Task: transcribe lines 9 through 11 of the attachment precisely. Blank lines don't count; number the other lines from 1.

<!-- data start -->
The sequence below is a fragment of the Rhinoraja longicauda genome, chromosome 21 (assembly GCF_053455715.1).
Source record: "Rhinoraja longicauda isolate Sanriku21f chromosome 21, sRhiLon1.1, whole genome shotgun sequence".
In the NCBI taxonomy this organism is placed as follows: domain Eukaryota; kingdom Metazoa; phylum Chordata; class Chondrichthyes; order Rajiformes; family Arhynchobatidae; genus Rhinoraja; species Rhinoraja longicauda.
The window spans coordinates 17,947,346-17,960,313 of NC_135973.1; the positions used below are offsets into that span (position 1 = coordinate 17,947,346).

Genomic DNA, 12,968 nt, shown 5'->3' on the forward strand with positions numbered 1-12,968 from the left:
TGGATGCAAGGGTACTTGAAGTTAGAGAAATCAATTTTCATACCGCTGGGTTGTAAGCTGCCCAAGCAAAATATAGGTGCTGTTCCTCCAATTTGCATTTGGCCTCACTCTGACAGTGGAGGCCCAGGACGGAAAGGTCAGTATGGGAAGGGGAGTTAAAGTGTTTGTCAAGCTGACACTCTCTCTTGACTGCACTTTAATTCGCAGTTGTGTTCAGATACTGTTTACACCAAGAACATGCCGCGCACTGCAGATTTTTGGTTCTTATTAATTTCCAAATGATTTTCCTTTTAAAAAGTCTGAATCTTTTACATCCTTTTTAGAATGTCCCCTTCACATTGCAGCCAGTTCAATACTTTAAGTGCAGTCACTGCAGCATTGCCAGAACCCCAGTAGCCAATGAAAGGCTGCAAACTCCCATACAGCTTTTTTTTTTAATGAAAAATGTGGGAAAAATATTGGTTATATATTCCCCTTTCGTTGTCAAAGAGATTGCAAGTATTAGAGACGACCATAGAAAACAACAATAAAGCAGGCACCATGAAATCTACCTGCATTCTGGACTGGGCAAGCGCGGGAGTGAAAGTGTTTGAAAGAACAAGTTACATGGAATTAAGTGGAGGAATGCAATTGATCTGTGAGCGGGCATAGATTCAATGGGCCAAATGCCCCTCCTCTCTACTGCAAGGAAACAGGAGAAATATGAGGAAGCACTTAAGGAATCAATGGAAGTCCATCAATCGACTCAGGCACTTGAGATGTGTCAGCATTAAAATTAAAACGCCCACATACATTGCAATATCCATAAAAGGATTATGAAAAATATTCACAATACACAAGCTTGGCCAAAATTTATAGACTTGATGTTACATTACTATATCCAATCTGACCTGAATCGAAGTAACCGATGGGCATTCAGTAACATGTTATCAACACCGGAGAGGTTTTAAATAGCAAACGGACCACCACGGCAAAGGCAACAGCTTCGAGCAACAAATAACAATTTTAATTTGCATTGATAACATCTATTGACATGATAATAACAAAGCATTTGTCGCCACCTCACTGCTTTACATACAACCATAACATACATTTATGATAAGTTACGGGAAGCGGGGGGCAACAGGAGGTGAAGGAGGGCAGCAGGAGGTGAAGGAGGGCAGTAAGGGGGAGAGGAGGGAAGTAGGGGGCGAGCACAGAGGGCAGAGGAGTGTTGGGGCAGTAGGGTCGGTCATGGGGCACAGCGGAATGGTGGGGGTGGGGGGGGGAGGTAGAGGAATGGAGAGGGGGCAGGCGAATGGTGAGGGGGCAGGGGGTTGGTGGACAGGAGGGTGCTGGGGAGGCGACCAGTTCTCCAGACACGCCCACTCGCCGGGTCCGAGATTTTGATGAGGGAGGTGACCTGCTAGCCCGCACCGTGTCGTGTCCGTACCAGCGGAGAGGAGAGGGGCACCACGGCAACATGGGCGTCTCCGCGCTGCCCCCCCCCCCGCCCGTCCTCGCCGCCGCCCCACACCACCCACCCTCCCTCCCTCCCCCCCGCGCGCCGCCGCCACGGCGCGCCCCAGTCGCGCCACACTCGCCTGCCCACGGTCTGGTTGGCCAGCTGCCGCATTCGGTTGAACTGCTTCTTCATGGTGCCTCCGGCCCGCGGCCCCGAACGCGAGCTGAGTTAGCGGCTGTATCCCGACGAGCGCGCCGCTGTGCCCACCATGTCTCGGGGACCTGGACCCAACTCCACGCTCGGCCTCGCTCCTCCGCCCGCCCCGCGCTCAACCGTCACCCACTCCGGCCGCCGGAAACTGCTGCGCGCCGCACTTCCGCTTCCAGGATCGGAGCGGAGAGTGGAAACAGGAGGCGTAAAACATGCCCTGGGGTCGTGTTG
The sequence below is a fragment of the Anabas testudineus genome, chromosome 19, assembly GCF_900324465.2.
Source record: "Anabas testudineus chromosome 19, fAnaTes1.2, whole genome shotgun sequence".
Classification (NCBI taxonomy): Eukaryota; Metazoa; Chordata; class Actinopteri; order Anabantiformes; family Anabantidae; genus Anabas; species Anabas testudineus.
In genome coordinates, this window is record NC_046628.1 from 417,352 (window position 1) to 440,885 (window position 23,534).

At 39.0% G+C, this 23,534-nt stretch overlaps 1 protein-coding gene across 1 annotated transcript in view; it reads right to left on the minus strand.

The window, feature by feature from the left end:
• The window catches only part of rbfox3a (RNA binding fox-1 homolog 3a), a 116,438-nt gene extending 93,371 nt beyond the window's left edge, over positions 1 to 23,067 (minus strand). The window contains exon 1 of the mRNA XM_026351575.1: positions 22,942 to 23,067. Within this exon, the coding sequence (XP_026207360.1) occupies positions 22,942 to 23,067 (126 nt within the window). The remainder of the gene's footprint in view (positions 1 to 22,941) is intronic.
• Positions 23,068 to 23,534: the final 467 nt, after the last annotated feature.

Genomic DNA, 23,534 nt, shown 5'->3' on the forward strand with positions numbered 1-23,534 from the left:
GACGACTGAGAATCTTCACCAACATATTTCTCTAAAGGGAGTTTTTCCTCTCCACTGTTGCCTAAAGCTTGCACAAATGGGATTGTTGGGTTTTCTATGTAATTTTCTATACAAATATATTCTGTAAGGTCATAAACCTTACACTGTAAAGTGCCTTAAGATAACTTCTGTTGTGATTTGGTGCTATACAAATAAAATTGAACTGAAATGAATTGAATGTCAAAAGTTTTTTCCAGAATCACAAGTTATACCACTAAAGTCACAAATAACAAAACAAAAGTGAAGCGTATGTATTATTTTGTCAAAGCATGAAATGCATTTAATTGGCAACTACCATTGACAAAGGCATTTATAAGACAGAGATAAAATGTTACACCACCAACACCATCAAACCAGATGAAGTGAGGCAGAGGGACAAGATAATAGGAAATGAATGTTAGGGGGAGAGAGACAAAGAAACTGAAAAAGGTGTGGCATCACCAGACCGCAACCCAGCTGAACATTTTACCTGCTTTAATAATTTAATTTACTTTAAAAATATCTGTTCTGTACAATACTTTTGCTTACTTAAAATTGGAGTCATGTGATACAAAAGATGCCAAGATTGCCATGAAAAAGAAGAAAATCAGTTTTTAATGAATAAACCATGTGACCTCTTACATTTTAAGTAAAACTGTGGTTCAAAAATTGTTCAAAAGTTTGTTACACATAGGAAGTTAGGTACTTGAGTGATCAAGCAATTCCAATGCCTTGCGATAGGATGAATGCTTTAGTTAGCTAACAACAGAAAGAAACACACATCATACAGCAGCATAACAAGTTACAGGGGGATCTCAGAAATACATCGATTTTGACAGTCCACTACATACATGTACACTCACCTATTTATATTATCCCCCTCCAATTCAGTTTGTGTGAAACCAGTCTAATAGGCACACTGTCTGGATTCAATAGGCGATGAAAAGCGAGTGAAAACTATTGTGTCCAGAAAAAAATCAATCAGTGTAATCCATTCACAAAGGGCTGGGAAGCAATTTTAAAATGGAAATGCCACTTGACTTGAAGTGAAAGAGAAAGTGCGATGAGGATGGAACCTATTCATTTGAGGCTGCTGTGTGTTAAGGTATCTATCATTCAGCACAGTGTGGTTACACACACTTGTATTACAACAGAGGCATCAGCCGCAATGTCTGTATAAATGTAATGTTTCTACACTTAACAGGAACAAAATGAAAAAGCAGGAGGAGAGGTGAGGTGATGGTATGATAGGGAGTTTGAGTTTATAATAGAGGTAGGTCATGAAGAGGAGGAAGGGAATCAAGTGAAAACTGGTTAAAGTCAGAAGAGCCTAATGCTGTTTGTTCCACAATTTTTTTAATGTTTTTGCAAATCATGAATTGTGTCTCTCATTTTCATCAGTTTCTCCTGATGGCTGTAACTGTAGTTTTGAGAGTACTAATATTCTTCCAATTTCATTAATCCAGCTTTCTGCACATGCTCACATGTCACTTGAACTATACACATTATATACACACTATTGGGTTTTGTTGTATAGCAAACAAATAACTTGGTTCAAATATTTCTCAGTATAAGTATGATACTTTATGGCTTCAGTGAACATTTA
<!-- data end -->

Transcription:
Classification (NCBI taxonomy): Eukaryota; Metazoa; Chordata; class Actinopteri; order Anabantiformes; family Anabantidae; genus Anabas; species Anabas testudineus.
In genome coordinates, this window is record NC_046628.1 from 417,352 (window position 1) to 440,885 (window position 23,534).

At 39.0% G+C, this 23,534-nt stretch overlaps 1 protein-coding gene across 1 annotated transcript in view; it reads right to left on the minus strand.